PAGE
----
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Former U.S. President Donald Trump pumps his fist as he departs after speaking at the Conservative Political Action Conference, CPAC 2023, on March 4, at National Harbor in Oxon Hill, Md.Alex Brandon/The Associated Press

For four years he was a president without precedent. He now may be on the verge of becoming a former president without precedent.

The fresh indications that Donald Trump may be indicted in a Manhattan court could set in motion complex and consequential constitutional legal struggles. It also could throw the 2024 presidential election into upheaval and create new divisions in American civic life.

The prospect that the 45th president could face criminal charges emerged after Mr. Trump was offered an opportunity – which he is unlikely to accept – to appear before a grand jury. Such an invitation is an augury that formal criminal charges are being contemplated and may be forthcoming soon.

That development is a signal that Mr. Trump may be about to cross yet another frontier of political behaviour and political history. No American president has ever been indicted, nor has any former president. Though leaders of other nations – France, South Korea, Malaysia, Pakistan and Argentina, among others – have been indicted and some have served prison terms, American prosecutors and courts have been chary of taking legal action against the country’s presidents.

The proceeding grows out of a relatively minor, non-political matter and is consequential more for the precedent it may break in American jurisprudence than for the significance of the offence – the payment of US$130,000 in hush money to porn star Stormy Daniels, who said she had an affair with Mr. Trump. The former president has denied the allegations.

There is virtually no likelihood that Mr. Trump will be imprisoned for his actions in this case, and the political fallout from an indictment may redound more to his political advantage than to his legal vulnerability in this specific instance.

“As a master of deflection and disinformation,” said Jon Michaels, a constitutional law professor at UCLA, “Trump can be very effective, at least during the early stages of the indictments, in that he can tell a single story about ‘blue’-state Democrats unfairly prosecuting him.”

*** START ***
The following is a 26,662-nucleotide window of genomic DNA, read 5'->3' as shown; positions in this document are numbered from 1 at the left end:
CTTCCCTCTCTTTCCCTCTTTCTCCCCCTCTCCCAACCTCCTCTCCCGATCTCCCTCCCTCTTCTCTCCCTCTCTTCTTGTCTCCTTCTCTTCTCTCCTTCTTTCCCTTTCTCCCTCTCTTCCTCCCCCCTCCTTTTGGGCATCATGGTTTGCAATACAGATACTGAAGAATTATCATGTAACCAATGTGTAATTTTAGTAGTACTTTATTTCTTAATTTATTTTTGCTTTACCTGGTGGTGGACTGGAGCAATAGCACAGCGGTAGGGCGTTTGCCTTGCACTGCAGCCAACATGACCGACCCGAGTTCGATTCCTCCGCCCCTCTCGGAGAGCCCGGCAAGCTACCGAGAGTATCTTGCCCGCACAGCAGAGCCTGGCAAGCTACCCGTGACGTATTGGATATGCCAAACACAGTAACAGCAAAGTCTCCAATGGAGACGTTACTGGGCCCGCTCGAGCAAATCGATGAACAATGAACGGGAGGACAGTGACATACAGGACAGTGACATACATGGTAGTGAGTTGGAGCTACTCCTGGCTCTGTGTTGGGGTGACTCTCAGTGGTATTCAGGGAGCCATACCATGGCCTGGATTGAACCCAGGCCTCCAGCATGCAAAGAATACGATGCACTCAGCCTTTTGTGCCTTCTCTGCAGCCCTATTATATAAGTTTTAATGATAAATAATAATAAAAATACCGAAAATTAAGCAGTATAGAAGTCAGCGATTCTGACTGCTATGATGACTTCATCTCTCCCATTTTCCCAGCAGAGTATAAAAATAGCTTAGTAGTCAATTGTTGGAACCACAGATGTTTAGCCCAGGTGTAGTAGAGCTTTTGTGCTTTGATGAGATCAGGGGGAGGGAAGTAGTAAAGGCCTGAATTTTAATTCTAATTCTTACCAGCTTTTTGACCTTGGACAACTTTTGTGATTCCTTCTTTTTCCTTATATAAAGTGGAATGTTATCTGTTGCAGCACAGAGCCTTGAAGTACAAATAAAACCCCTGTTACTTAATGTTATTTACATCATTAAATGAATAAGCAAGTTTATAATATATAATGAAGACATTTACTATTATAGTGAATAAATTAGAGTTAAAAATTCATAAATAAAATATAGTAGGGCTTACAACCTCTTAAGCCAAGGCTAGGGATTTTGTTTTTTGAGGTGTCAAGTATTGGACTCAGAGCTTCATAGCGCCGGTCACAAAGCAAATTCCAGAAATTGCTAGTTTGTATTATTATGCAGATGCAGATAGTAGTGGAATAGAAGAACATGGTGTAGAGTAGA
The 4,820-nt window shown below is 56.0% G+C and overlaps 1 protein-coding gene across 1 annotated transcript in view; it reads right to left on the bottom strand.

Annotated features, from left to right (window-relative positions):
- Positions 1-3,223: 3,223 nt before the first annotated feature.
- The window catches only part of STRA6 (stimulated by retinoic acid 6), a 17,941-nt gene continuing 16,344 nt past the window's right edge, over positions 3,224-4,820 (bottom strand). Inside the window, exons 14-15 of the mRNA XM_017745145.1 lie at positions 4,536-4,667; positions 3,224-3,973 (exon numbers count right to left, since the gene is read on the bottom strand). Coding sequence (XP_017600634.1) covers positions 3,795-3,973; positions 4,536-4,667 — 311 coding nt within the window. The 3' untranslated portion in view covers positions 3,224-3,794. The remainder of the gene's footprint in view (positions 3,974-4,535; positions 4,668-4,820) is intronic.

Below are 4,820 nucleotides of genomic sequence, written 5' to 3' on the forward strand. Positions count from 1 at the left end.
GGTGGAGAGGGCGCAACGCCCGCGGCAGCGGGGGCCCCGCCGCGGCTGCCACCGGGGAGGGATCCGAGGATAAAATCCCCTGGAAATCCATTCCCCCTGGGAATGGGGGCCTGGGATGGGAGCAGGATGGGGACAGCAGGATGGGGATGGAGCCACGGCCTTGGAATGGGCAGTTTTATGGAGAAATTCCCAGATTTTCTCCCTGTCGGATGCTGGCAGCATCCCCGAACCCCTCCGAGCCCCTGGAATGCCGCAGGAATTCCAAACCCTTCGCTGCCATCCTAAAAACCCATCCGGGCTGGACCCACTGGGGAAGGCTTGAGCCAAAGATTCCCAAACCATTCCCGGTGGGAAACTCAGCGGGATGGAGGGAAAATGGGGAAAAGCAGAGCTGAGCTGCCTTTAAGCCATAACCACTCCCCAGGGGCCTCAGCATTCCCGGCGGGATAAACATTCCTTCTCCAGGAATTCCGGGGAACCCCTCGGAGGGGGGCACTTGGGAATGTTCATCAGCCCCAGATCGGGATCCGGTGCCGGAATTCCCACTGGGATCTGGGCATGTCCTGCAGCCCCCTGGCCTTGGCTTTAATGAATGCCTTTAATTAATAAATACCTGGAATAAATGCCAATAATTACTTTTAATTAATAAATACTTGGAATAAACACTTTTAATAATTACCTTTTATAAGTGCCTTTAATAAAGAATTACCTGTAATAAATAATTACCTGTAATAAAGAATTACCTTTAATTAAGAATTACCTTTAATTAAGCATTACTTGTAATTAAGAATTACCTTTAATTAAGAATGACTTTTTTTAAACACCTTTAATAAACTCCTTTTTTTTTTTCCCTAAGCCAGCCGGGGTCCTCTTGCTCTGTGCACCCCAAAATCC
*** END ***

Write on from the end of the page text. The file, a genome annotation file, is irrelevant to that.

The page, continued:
But if Mr. Trump is in fact indicted, a great, 234-year barrier will have been breached, potentially opening the possibility that he could be more easily charged in other, far more politically charged and historically significant cases.

These include cases growing out of his role in the Jan. 6, 2021, insurrection at the Capitol and his efforts, in Georgia and elsewhere, to bully election officials to “find” sufficient votes to permit him to prevail in the 2020 election. Mr. Trump’s greatest legal risk comes from special counsel Jack Smith’s investigation of his involvement in the Capitol rampage and his handling of classified material after his term ended.

“By now it’s no longer surprising that issues like this keep rising out of the miasma of Trumpworld,” said David Kennedy, a prominent Stanford University historian, who termed the case “a squalid affair” involving “some arcane statutes not easily comprehensible to the general public.” He speculated, however, that “this might just be one of those molehills that grows into a mountain.”

In all likelihood, though, the impact of the Daniels case may be more political than judicial.

Mr. Trump already has indicated that he would not abandon his third presidential campaign if indicted. “I wouldn’t even think about leaving,” he said at the Conservative Political Action Conference in Maryland last week.

“Probably it will enhance my numbers,” he said of the prospect of being indicted. He added that the district attorneys across the country who are investigating him were racists; the New York district attorney, Alvin Bragg, is Black. Mr. Trump has called the Justice Department, which has its own investigations under way, “the Injustice Department.”

Mr. Trump has claimed he is the victim of what he calls “the greatest witch hunt of all time,” and an indictment in the Daniels case would serve to buttress his claims that he is being persecuted for political reasons, a notion likely to inflame his supporters.

Even so, a case like this still has the potential of reaching the Supreme Court; in an arcane 1935 case about the sale of chicken, the high court dealt a serious blow to Franklin Delano Roosevelt’s New Deal. If the Daniels matter reached the court chamber, it would take its place alongside United States v. Nixon as a test of whether the separation of powers – a vital element of the U.S. constitutional system – would bar a judiciary-branch challenge to the executive branch. In that Watergate-era scandal, the high court ruled in 1974 that there were limits to executive privilege, the doctrine presidents customarily cite when resisting judicial orders.

In his famous 1776 pamphlet Common Sense, the revolutionary Thomas Paine wrote, “where, some say, is the king of America?” It was the question of the age, and of all of American history. “In America, the law is king,” he answered.

“We’ve stopped doubting that presidents lie, falsify records, conceal evidence, and obstruct justice – at least since the Watergate era,” said Amy Dru Stanley, the historian who leads the America in World Civilization program at the University of Chicago. “And likewise, we must recognize that a former president is not above the law – and that democracy depends on this principle.”